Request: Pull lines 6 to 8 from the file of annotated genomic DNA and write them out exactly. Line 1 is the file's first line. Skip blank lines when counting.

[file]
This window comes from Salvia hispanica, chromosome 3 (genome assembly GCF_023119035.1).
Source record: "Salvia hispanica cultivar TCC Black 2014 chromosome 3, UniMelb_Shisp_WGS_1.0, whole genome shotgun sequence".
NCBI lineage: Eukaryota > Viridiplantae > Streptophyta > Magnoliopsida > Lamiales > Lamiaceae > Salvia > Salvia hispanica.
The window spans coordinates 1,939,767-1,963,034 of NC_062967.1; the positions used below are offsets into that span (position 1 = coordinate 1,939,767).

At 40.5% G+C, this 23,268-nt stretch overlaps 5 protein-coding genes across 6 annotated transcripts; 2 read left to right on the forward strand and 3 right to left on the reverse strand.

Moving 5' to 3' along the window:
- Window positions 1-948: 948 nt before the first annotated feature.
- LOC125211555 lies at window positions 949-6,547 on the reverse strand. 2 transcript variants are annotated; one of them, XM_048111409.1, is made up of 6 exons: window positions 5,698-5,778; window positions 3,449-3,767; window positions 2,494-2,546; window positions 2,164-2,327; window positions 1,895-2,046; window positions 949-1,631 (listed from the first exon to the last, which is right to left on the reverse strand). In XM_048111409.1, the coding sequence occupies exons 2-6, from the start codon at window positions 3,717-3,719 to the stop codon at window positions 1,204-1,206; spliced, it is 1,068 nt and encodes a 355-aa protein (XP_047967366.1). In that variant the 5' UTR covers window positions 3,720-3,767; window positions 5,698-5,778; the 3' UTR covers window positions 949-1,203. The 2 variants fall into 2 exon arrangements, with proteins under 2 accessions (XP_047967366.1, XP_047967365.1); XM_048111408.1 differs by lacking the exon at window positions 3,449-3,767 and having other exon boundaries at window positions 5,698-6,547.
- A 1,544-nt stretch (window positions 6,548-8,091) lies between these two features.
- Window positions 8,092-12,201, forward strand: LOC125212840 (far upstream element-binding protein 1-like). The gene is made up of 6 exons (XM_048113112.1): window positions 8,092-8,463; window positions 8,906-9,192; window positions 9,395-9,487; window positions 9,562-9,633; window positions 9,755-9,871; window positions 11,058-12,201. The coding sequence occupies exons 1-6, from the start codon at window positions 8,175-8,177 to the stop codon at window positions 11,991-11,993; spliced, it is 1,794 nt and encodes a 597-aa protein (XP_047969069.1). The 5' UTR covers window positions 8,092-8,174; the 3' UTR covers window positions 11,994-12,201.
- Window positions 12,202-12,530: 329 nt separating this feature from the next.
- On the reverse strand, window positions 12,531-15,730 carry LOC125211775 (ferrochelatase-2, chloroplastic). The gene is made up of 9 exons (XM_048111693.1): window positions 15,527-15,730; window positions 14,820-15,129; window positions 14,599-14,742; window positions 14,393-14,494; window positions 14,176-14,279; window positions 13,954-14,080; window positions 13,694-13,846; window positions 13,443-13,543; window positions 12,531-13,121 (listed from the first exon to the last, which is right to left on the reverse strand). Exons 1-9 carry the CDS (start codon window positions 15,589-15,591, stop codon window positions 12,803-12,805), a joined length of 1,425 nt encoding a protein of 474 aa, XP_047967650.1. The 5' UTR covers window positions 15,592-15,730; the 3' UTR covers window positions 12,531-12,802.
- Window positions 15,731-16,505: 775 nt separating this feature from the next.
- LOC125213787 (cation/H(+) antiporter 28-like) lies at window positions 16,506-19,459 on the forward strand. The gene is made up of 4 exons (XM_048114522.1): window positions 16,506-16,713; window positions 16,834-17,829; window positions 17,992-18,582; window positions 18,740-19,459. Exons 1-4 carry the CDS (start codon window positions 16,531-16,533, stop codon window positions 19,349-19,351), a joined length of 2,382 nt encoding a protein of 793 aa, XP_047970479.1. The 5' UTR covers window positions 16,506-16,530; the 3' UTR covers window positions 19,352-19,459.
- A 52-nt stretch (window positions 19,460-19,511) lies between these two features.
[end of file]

Moving 5' to 3' along the window:
- Window positions 1-948: 948 nt before the first annotated feature.
- LOC125211555 lies at window positions 949-6,547 on the reverse strand. 2 transcript variants are annotated; one of them, XM_048111409.1, is made up of 6 exons: window positions 5,698-5,778; window positions 3,449-3,767; window positions 2,494-2,546; window positions 2,164-2,327; window positions 1,895-2,046; window positions 949-1,631 (listed from the first exon to the last, which is right to left on the reverse strand). In XM_048111409.1, the coding sequence occupies exons 2-6, from the start codon at window positions 3,717-3,719 to the stop codon at window positions 1,204-1,206; spliced, it is 1,068 nt and encodes a 355-aa protein (XP_047967366.1). In that variant the 5' UTR covers window positions 3,720-3,767; window positions 5,698-5,778; the 3' UTR covers window positions 949-1,203. The 2 variants fall into 2 exon arrangements, with proteins under 2 accessions (XP_047967366.1, XP_047967365.1); XM_048111408.1 differs by lacking the exon at window positions 3,449-3,767 and having other exon boundaries at window positions 5,698-6,547.